Major League Baseball commissioner Rob Manfred said the league remains committed to the World Baseball Classic, and later watched Houston Astros outfielder Norichika Aoki compete for Samurai Japan.
He sounded less optimistic about the chance MLB will send any of its stars back to Tokyo in four years for the 2020 Olympics.
“There have not been any substantive discussions with the baseball and softball confederation about participation of major league players in the 2020 Olympics,” Manfred said at the Foreign Correspondents’ Club of Japan on Tuesday. “I’m sure that those conversations will take place. We have not even been informed about what exactly the format of the event is going to be, how many days would be involved and whatnot.
“Even in the absence of that information, the skepticism that you’ve heard from some relates to, no matter how you put the event together there would be a significant amount of major league players who would be away from their teams. It would alter the competition in our everyday game. I do not believe our owners would support some sort of a break in our season. Continuity is really important to our competition.”
The commissioner, however, said he was waiting for more information.
“I am more than prepared to hear what the event is going to look like, describe to our owners what our options are with respect to participation in that type of event, and we’ll make a decision from there,” he said.
The commissioner was in Japan on Tuesday to attend the WBC’s Pool B opener between Japan and Cuba at Tokyo Dome. He was in Seoul for the tournament opener (Israel and South Korea) and also plans to attend a game in Miami.
“We believe this event is the premier international baseball event and will continue to grow in popularity over the years,” Manfred said. “It is a great event because it allows the greatest baseball players in the world to compete against each other and allows them to have that competition with the extra honor of representing their country.”
He said he was miffed by rumors this year’s WBC could be the last edition.
“I really don’t know where that report came from,” he said.
Manfred said the WBC’s popularity around the world is probably highest in Japan. The commissioner added that in places such as the U.S., it would take time to reach a similar level.
“I think if you look at international competitions, there’s a tendency to look at them as they exist today,” Manfred said. “After baseball, the sport I pay the most attention to is golf. When you think about the Ryder Cup and the amazing popularity and interest that it drives today, that took time.”
Manfred also acknowledged some the challenges of the WBC, such as the timing of the event. He expressed hope that as the tournament grows, and there is a better understanding of how it feeds into the growth and development of the game internationally, that common ground can be struck with team executives still apprehensive about their best players competing.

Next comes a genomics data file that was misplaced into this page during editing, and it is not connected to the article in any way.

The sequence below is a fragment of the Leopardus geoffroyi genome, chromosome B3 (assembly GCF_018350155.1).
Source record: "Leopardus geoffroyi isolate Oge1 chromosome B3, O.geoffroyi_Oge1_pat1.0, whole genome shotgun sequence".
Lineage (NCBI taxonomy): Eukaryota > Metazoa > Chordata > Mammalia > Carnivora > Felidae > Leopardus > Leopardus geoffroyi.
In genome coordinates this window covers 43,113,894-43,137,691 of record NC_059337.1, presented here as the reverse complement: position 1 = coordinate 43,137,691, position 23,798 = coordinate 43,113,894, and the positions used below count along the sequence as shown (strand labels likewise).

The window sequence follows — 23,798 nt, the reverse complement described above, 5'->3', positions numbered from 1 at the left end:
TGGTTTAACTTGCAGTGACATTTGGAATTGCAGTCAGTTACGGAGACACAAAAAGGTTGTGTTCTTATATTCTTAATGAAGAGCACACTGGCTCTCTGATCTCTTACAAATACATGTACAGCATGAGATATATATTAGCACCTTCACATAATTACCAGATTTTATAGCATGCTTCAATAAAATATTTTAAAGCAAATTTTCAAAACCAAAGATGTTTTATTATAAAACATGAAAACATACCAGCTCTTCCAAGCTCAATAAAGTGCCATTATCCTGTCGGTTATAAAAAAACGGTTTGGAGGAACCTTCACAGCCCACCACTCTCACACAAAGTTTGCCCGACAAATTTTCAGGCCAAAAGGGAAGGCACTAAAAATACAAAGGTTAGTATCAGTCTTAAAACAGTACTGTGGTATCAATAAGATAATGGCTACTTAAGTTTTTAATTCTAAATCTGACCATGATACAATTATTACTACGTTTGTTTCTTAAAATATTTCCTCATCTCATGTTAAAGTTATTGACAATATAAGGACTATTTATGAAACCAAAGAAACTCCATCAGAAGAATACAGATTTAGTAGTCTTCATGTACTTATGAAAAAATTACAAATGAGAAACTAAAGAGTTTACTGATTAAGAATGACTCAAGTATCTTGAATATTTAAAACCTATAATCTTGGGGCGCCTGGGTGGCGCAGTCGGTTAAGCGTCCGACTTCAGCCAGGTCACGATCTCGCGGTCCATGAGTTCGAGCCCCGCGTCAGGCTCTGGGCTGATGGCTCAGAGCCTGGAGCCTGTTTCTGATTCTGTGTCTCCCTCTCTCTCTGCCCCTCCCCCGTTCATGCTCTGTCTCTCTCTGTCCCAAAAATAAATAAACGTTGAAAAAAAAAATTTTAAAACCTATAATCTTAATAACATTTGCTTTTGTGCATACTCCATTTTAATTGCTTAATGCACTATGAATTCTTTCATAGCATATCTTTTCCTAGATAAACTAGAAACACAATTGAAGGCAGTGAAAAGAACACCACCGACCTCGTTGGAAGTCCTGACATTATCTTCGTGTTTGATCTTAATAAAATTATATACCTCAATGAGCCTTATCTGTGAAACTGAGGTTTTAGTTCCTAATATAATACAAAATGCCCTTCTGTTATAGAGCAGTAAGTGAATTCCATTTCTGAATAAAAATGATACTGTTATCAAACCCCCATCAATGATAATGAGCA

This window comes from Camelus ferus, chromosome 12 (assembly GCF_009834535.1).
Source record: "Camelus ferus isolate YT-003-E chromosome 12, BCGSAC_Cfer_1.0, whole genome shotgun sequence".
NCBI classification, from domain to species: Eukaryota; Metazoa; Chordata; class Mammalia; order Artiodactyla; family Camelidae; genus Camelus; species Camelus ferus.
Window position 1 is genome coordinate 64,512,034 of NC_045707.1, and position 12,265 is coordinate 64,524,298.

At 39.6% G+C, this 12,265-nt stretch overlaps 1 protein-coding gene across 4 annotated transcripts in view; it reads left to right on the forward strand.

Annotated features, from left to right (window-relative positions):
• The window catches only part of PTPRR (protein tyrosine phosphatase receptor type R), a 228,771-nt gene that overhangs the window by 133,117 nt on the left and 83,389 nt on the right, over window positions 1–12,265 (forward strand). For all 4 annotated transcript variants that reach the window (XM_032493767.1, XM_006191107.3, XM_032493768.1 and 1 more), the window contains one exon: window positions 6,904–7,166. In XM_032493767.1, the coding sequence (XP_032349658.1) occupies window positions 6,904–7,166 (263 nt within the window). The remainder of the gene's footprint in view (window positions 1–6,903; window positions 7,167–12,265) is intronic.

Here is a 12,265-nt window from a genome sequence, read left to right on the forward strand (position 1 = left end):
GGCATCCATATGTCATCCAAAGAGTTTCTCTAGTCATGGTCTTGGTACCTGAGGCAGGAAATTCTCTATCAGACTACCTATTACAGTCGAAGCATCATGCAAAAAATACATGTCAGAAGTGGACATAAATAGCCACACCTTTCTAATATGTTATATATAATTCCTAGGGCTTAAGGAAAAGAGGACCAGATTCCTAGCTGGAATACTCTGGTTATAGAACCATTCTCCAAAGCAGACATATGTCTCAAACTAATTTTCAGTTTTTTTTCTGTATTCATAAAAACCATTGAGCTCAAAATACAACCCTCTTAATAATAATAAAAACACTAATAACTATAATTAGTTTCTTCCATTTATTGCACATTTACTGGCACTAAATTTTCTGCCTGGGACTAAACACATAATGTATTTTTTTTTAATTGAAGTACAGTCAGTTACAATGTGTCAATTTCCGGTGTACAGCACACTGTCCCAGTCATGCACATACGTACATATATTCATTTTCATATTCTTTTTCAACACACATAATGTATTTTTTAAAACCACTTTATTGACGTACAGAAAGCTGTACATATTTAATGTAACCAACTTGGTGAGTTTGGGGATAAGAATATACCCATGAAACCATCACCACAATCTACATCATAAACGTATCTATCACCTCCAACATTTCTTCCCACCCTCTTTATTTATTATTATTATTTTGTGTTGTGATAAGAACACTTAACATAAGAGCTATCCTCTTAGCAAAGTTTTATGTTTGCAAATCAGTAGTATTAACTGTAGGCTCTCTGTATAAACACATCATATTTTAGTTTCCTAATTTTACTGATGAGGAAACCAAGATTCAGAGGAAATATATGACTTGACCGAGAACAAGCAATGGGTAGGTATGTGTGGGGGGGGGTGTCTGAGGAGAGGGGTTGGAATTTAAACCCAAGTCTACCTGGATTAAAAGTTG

“I know we have tremendous ownership support for this event,” Manfred said. “By that, I mean literally 30-0 support. Where we have a problem is, our operating people, the general managers, get paid to do one thing. They see their job as putting the most competitive Major League Baseball team that they can out on the field. It’s at that level that we have occasionally seen some resistance.”
Domestically, the commissioner also spoke about meeting with U.S. President Donald Trump and the impact his administration may have on the league.
“I think every president has some impact on a business like ours,” Manfred said. “To date, we have not seen anything from the Trump administration that has had a material impact on our operations. Which is interesting given the diversity of our workforce. We really have not seen any changes to date.”
Manfred said he didn’t expect Trump’s immigration policy to have an effect on MLB.
“We got our visas this year in exactly the same way that we have for many years,” he said. “We believe going forward that we’re going to continue to do business the way we have in the past and we’ve seen nothing from the administration that would suggest to the contrary.”
Our principle concern with respect to Latin America, and Mexico in particular, is the ability of players to come and go in order to play Major League Baseball. We have not seen any changes that have materially impacted that so far in 2017.”
Manfred is also confident in the effectiveness of the posting system, saying it benefited both MLB and NPB. He also spoke about how Shohei Otani would come under MLB’s new intentional salary restrictions should he move to MLB before turning 25 and spending six seasons in a major foreign league. Otani is 22.
“Prior to being elected (as commissioner) there was only one thing I was good at,” Manfred said. “I was a pretty good labor lawyer. Sort of rule 1 in labor negotiations is individually driven exceptions with a union get you into a lot of trouble. As appealing as Mr. Otani is as a player, it’s more important when you’re doing a collective bargaining agreement to keep your eyes on what the rule should be for all players and not get distracted by the appeal of anyone.”
IN FIVE EASY PIECES WITH TAKE 5